Monday, September 24, 2012

A Little Conversation with...Gene Ha

My first encounter with Gene Ha's work was in the mid-90's with The Adventures of Cyclops and Phoenix mini-series. I was easily pulled into the story and enjoyed his interpretation of the future world of Mother Askani and the people within it. People talk about having a signature style, but looking at Mr. Ha's work for the first time and any of his work after that is the definition of the phrase. Like the best creators, his work is instantly recognizable as his and a joy to look at. He's also a nice guy.
That's the impression that I get, because I approached him about doing an interview and, within a day, he answered back in the affirmative and was just as quick answering back when I emailed my questions to him. That and the fact that Mr. Ha is local hero, (He was born in Chicago and raised in South Bend) makes me even more proud to feature him here.
Besides, The Adventures of Cyclops and Phoenix, he's also done, Batman: Fortunate Son, Top 10 and Top 10:The 49'ers, Global Frequency and Green Lantern.
His more current work? Well, I think, Mr. Ha can answer that much more elequently than I could...

FOC: Your work has been influenced by John Byrne, Bill Sienkiewicz, Walt Simonson, Alan Moore, Frank Miller and, most famously, Matt Wagner. Are there any other artists in other mediums or filmmakers that influence you as well?

GH: Well, sure! I'm more influenced by TV than film currently. I love the style and storytelling of shows like The Wire, Mad Men, Breaking Bad and Game of Thrones.
Now that I'm older I'm taking new lessons from old masters like Alex Toth and Jack Kirby. I especially respect Kirby as a moral example, not just an artistic one. I follow the work of many artists of my generation: Adam Hughes, Frank Cho, Cliff Chiang and Darwyn Cooke. A lot of young creators are keeping me on my toes. For pure Moebius-like creativity, Brandon Graham always makes me think. Believe it or not, I follow the blog of a comics grad student to see what I should be learning next: That girl scares me!

FOC: Were your parents resistant to your aspirations to become an illustrator?

GH: My mom just wanted me to be happy and to avoid the obvious future killing decisions: addiction and unprotected sex and early marriage. My dad hated the idea of me becoming an artist. He still paid my way through art school, which I've never understood but always been grateful for.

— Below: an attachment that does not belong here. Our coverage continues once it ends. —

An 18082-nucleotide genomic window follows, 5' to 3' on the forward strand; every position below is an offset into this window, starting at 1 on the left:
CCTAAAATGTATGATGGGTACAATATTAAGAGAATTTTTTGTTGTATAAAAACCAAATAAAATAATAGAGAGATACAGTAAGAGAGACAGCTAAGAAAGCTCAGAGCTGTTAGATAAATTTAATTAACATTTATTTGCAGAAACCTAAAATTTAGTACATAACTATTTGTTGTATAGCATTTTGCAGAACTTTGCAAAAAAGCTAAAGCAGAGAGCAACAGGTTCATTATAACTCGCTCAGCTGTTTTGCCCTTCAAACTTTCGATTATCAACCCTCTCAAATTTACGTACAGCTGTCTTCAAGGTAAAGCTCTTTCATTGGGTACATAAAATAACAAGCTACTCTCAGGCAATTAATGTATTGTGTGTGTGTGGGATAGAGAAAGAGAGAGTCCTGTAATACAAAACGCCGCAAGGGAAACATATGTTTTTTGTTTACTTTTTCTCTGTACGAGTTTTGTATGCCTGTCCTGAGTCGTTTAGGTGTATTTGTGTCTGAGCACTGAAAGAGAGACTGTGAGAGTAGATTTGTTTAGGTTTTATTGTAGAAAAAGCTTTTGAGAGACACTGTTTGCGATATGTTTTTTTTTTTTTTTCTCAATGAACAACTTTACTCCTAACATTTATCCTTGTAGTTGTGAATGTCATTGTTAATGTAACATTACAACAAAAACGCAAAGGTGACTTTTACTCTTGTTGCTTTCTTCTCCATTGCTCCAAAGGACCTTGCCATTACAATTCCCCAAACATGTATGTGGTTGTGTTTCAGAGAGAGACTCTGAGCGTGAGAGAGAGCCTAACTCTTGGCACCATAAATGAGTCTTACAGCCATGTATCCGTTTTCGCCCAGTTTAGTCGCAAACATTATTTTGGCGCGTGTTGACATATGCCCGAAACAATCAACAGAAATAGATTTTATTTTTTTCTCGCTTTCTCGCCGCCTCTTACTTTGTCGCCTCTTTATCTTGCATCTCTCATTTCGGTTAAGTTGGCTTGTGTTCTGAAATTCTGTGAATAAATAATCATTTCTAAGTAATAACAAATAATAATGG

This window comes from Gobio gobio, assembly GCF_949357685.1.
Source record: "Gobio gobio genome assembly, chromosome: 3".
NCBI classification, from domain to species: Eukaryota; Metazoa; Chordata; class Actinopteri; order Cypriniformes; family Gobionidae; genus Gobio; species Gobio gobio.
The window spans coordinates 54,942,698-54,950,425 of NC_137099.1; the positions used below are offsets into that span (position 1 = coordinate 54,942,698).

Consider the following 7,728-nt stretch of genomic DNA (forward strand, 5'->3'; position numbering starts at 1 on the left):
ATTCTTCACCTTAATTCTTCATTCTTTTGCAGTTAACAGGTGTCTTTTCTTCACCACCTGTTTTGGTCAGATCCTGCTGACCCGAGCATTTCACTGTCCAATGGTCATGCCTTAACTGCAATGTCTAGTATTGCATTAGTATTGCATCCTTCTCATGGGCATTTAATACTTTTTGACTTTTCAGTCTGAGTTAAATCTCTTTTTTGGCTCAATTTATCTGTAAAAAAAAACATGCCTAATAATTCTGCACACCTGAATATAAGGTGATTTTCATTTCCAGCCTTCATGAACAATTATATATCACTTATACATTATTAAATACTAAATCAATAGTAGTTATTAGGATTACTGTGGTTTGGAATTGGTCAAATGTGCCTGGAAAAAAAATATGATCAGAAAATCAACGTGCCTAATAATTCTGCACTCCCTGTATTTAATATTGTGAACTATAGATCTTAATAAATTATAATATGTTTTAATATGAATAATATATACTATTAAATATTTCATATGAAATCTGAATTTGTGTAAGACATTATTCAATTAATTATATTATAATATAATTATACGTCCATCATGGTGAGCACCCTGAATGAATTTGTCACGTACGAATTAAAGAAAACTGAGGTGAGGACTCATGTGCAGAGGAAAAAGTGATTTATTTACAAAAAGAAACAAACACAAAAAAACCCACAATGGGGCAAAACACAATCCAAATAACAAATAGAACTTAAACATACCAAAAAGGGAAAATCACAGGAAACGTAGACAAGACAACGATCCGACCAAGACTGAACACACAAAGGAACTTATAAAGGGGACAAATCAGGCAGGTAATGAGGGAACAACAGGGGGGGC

FOC: You mentioned in your FAQ on that your parents were hoping you and your brothers would get prestigious degrees and find prestigious jobs. You've won the Russ Manning award and 4 Eisner awards. Were your parents proud of your achievements?

GH: Again, my mom is just happy that I'm happy. My dad wished I made more money, and in a way that would top his Korean friends' kids. The awards mean nothing to either of them.

FOC: Every artist worth their salt have created their own characters. Have any of yours made their way into your published work?

GH: Let me distinguish between “creator owned” and corporate owned characters I've created. Gerard Jones and I own Oktane, but there's not much market for another vaguely superheroic character, and I don't have a burning urge to tell more tales with him. I've created various characters for DC and Marvel, such as the whole cast of Top 10, with my colleagues Alan Moore and Zander Cannon. But we don't own them.

FOC: Will we be seeing a creator owned book from you in the future?

GH: Hopefully, but I don't want to publicly announce anything until it's ready for the Previews catalog.

FOC: What is your most current project in the marketplace?

GH: Shade #12 with writer James Robinson and colorist Art Lyon. Before that, Action Comics #9 with Grant Morrison. I've been on a DC exclusive contract for over a year now.

FOC: Are there any artists or writers you would love to work with?

GH: Mostly, the writers I'm working with. I've reached a nice point in my career where most of the writers I want to work with also like my work. Right now, I'm working with Bill Willingham on Fables #122 and #123. I've been a fan of his work since I was a teen.

FOC: What would be your dream project?

GH: If we're making this a clear fantasy project, I'd like to write my own book. The fantasy part is that I quickly become as good of a writer as Bill Willingham. The problem with matching skills with a great writer is that they always work to become better. Even if I matched his current skill, in one year he'll be even better than that. As it is, I'd be lucky to get as good as he was 15 years ago.

FOC: Any opinions about the current state of the comic book industry?

GH: Best o' times, worst o' times! DC and Marvel are under tighter control by their corporate owners, but they're prize properties full of future movie and game licenses. So they won't get liquidated, but there's less freedom.
For creator owned work, it's certainly the best of times. Kickstarter and cheap desktop design tools have changed the whole game.

FOC: What's on your iPod/Mp3 player?

GH: Isn't asking a comic book artist for music recommendations like asking a chef for fashion tips? I claim no expertise, but here we go.
I've been listening to a lot of Metric, the New Pornographers and Rilo Kiley. There's a lot of other stuff on my phone, but I haven't listened to much else.

Thank you again, Gene Ha for your time. For everything Gene Ha, check out his website,, follow him on Twitter and like him on Facebook.